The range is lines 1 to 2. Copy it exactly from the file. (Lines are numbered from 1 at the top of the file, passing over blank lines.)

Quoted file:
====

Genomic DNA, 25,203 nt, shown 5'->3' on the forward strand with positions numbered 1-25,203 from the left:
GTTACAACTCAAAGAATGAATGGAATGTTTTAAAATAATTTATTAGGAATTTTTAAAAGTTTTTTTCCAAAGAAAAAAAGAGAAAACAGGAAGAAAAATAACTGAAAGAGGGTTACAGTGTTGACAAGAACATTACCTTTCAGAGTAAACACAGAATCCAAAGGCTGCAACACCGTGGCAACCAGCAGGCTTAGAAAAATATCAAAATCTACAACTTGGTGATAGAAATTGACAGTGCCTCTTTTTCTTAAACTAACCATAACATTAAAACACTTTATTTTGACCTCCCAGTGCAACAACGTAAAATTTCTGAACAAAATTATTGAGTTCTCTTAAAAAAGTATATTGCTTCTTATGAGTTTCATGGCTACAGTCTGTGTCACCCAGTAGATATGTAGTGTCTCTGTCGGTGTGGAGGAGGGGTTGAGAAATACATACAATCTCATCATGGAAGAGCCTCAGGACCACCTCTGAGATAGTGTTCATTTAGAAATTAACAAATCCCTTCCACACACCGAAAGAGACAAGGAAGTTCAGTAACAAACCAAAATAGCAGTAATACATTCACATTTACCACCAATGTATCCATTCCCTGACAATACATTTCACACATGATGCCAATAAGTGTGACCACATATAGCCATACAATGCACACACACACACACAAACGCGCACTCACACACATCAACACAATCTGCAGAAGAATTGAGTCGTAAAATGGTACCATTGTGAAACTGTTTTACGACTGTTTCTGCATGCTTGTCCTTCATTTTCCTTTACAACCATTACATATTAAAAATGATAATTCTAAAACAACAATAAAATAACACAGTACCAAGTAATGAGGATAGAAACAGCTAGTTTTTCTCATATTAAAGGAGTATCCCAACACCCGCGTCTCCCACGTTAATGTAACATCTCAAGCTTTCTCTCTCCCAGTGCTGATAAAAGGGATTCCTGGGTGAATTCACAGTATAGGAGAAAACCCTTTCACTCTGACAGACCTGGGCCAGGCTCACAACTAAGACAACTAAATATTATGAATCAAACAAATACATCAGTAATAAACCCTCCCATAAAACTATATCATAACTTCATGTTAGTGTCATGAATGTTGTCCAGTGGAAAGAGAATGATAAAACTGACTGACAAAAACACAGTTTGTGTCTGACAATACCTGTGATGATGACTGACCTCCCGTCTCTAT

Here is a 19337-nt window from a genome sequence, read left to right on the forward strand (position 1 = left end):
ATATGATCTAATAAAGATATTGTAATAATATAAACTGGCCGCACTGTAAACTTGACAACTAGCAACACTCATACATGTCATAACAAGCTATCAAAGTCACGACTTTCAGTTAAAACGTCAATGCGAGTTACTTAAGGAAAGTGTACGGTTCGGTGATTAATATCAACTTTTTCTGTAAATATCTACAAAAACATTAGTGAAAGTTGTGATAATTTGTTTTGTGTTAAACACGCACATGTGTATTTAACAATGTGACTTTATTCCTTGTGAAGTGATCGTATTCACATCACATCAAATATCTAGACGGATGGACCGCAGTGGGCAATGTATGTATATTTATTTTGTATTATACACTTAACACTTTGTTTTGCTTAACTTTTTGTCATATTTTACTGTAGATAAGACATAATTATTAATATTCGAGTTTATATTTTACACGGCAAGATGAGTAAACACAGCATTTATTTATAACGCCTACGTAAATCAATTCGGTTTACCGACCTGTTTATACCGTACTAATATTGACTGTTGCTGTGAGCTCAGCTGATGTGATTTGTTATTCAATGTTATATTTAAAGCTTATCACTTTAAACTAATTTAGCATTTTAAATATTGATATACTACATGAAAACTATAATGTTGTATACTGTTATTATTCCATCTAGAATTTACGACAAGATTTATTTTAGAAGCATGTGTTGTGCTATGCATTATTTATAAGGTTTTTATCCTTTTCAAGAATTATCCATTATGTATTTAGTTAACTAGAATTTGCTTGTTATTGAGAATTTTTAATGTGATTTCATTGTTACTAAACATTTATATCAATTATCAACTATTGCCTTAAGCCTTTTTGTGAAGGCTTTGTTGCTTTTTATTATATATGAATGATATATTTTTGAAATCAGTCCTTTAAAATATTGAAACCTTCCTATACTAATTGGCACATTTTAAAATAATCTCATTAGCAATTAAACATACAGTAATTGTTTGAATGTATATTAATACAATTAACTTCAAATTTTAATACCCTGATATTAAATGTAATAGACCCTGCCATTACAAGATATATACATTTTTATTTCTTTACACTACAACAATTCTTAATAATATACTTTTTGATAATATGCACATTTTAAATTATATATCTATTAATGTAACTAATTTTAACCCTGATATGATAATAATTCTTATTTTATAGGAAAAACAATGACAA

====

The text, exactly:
Genomic DNA, 25,203 nt, shown 5'->3' on the forward strand with positions numbered 1-25,203 from the left:
GTTACAACTCAAAGAATGAATGGAATGTTTTAAAATAATTTATTAGGAATTTTTAAAAGTTTTTTTCCAAAGAAAAAAAGAGAAAACAGGAAGAAAAATAACTGAAAGAGGGTTACAGTGTTGACAAGAACATTACCTTTCAGAGTAAACACAGAATCCAAAGGCTGCAACACCGTGGCAACCAGCAGGCTTAGAAAAATATCAAAATCTACAACTTGGTGATAGAAATTGACAGTGCCTCTTTTTCTTAAACTAACCATAACATTAAAACACTTTATTTTGACCTCCCAGTGCAACAACGTAAAATTTCTGAACAAAATTATTGAGTTCTCTTAAAAAAGTATATTGCTTCTTATGAGTTTCATGGCTACAGTCTGTGTCACCCAGTAGATATGTAGTGTCTCTGTCGGTGTGGAGGAGGGGTTGAGAAATACATACAATCTCATCATGGAAGAGCCTCAGGACCACCTCTGAGATAGTGTTCATTTAGAAATTAACAAATCCCTTCCACACACCGAAAGAGACAAGGAAGTTCAGTAACAAACCAAAATAGCAGTAATACATTCACATTTACCACCAATGTATCCATTCCCTGACAATACATTTCACACATGATGCCAATAAGTGTGACCACATATAGCCATACAATGCACACACACACACACAAACGCGCACTCACACACATCAACACAATCTGCAGAAGAATTGAGTCGTAAAATGGTACCATTGTGAAACTGTTTTACGACTGTTTCTGCATGCTTGTCCTTCATTTTCCTTTACAACCATTACATATTAAAAATGATAATTCTAAAACAACAATAAAATAACACAGTACCAAGTAATGAGGATAGAAACAGCTAGTTTTTCTCATATTAAAGGAGTATCCCAACACCCGCGTCTCCCACGTTAATGTAACATCTCAAGCTTTCTCTCTCCCAGTGCTGATAAAAGGGATTCCTGGGTGAATTCACAGTATAGGAGAAAACCCTTTCACTCTGACAGACCTGGGCCAGGCTCACAACTAAGACAACTAAATATTATGAATCAAACAAATACATCAGTAATAAACCCTCCCATAAAACTATATCATAACTTCATGTTAGTGTCATGAATGTTGTCCAGTGGAAAGAGAATGATAAAACTGACTGACAAAAACACAGTTTGTGTCTGACAATACCTGTGATGATGACTGACCTCCCGTCTCTAT